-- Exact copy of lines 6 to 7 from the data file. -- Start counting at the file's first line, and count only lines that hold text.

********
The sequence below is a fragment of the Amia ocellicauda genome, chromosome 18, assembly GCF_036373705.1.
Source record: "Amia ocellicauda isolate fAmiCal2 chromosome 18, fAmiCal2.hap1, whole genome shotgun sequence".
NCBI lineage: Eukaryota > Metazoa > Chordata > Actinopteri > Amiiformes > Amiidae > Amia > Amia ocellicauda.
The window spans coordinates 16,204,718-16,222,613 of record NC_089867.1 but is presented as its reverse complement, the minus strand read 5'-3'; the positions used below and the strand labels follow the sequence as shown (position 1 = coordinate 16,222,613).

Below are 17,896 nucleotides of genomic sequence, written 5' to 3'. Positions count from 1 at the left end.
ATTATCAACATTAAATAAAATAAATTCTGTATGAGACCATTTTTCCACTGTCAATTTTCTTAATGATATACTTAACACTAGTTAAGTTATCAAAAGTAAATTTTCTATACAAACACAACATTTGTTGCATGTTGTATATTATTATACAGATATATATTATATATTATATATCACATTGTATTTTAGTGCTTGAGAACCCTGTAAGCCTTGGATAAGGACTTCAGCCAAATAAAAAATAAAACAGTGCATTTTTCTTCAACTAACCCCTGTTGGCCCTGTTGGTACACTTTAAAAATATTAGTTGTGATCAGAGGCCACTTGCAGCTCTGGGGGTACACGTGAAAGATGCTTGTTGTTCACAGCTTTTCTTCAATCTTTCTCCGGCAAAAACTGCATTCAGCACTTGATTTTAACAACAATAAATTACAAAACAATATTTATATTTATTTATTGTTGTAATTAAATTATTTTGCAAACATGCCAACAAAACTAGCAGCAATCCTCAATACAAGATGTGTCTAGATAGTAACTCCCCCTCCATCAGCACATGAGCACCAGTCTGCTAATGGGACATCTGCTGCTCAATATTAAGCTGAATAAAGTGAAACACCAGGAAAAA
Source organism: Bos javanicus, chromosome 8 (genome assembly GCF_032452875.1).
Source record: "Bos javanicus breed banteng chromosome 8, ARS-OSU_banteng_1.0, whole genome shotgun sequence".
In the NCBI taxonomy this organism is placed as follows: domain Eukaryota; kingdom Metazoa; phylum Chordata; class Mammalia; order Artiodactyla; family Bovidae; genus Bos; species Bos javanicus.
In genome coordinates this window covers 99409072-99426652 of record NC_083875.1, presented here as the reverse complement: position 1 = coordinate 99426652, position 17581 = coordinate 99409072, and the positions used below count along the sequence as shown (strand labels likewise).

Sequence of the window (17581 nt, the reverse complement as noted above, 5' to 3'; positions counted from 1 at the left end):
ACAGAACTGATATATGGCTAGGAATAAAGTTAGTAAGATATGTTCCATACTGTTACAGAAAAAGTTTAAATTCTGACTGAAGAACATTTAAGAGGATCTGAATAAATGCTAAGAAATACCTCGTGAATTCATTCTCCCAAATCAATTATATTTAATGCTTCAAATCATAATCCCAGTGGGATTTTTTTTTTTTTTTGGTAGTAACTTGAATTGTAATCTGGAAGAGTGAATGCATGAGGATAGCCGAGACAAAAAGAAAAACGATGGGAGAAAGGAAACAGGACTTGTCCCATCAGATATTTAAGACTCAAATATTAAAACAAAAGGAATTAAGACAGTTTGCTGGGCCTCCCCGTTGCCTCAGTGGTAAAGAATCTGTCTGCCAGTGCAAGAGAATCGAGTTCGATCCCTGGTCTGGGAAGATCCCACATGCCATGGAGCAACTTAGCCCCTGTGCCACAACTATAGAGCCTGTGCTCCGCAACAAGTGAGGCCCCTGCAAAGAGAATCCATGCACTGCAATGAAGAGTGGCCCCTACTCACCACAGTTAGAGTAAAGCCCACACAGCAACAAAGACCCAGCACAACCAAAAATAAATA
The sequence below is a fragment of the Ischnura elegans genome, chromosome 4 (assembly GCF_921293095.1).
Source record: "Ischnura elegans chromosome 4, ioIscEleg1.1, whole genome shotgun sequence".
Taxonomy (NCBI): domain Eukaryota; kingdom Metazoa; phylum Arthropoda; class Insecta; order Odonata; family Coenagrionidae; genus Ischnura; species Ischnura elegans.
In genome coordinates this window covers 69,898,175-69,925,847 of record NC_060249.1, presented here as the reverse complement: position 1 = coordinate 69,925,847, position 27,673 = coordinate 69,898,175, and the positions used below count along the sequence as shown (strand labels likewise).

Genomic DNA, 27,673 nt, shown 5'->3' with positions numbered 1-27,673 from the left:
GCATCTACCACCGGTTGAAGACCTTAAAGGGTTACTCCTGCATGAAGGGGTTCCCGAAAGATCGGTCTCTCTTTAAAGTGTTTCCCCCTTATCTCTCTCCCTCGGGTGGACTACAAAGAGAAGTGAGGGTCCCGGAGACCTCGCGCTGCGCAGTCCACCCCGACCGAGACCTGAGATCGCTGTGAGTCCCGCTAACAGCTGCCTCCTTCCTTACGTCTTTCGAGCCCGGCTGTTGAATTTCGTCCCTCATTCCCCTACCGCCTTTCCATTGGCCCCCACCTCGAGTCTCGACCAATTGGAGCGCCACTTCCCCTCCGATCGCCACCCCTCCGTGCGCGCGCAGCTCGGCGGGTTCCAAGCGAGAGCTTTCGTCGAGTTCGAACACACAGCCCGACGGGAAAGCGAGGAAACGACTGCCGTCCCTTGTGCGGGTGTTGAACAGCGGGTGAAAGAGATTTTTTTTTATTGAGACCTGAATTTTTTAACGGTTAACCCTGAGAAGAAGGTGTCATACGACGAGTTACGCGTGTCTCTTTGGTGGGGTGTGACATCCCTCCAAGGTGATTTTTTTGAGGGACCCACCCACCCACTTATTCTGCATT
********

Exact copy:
ATTATCAACATTAAATAAAATAAATTCTGTATGAGACCATTTTTCCACTGTCAATTTTCTTAATGATATACTTAACACTAGTTAAGTTATCAAAAGTAAATTTTCTATACAAACACAACATTTGTTGCATGTTGTATATTATTATACAGATATATATTATATATTATATATCACATTGTATTTTAGTGCTTGAGAACCCTGTAAGCCTTGGATAAGGACTTCAGCCAAATAAAAAATAAAACAGTGCATTTTTCTTCAACTAACCCCTGTTGGCCCTGTTGGTACACTTTAAAAATATTAGTTGTGATCAGAGGCCACTTGCAGCTCTGGGGGTACACGTGAAAGATGCTTGTTGTTCACAGCTTTTCTTCAATCTTTCTCCGGCAAAAACTGCATTCAGCACTTGATTTTAACAACAATAAATTACAAAACAATATTTATATTTATTTATTGTTGTAATTAAATTATTTTGCAAACATGCCAACAAAACTAGCAGCAATCCTCAATACAAGATGTGTCTAGATAGTAACTCCCCCTCCATCAGCACATGAGCACCAGTCTGCTAATGGGACATCTGCTGCTCAATATTAAGCTGAATAAAGTGAAACACCAGGAAAAA
Source organism: Bos javanicus, chromosome 8 (genome assembly GCF_032452875.1).